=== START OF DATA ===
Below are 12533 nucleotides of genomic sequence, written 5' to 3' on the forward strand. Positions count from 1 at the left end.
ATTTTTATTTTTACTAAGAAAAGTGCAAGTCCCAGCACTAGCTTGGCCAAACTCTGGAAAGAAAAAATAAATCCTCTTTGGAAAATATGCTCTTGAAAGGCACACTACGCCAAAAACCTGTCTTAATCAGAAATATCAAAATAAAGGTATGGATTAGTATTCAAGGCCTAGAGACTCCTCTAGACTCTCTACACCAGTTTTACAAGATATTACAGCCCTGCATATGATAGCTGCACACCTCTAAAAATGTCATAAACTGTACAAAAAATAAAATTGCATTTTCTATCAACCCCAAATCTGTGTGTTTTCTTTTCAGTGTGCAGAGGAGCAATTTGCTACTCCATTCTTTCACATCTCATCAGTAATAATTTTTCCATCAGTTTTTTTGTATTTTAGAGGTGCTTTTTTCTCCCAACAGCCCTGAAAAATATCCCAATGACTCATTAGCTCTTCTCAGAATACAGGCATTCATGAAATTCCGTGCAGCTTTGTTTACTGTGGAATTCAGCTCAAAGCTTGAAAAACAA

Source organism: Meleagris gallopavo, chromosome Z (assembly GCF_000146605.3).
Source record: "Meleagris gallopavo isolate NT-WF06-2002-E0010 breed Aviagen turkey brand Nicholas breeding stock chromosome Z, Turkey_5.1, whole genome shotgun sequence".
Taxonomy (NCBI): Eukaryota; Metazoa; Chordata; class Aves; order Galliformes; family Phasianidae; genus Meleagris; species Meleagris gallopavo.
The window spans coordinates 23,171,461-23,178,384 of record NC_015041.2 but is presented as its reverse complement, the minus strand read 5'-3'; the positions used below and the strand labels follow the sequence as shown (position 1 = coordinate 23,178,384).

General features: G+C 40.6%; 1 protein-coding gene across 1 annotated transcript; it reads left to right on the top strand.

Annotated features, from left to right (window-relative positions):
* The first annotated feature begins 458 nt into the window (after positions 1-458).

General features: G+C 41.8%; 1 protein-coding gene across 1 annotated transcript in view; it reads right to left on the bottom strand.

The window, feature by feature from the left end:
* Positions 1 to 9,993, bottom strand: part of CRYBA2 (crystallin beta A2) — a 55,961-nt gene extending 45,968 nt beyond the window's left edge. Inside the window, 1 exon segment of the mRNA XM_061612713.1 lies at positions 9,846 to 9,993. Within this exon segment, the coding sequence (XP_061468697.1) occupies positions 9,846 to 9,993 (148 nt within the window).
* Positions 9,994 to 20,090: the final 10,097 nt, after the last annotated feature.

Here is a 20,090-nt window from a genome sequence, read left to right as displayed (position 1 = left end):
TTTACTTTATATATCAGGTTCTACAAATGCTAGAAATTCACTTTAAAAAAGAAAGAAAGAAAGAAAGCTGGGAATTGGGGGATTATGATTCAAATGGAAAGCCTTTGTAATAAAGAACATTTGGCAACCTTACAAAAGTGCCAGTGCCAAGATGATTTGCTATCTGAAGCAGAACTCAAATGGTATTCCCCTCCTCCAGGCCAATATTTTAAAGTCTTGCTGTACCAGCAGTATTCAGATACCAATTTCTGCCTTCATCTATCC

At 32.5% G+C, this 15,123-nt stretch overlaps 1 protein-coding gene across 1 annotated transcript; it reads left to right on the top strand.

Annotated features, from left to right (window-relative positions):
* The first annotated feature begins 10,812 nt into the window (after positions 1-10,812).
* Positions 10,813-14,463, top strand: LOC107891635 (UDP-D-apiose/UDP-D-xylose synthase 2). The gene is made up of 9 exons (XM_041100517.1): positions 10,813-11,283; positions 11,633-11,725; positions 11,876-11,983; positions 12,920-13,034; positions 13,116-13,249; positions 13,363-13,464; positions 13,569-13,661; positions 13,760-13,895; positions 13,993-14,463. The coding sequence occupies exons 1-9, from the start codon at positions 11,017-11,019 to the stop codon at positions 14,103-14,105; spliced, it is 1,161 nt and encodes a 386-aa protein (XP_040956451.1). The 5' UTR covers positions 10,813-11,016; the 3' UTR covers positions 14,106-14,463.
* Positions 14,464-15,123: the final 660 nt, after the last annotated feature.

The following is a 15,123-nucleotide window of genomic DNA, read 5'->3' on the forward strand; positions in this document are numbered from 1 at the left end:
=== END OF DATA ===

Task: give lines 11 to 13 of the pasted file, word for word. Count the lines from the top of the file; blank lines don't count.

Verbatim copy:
The window, feature by feature from the left end:
* Positions 1 to 9,993, bottom strand: part of CRYBA2 (crystallin beta A2) — a 55,961-nt gene extending 45,968 nt beyond the window's left edge. Inside the window, 1 exon segment of the mRNA XM_061612713.1 lies at positions 9,846 to 9,993. Within this exon segment, the coding sequence (XP_061468697.1) occupies positions 9,846 to 9,993 (148 nt within the window).
* Positions 9,994 to 20,090: the final 10,097 nt, after the last annotated feature.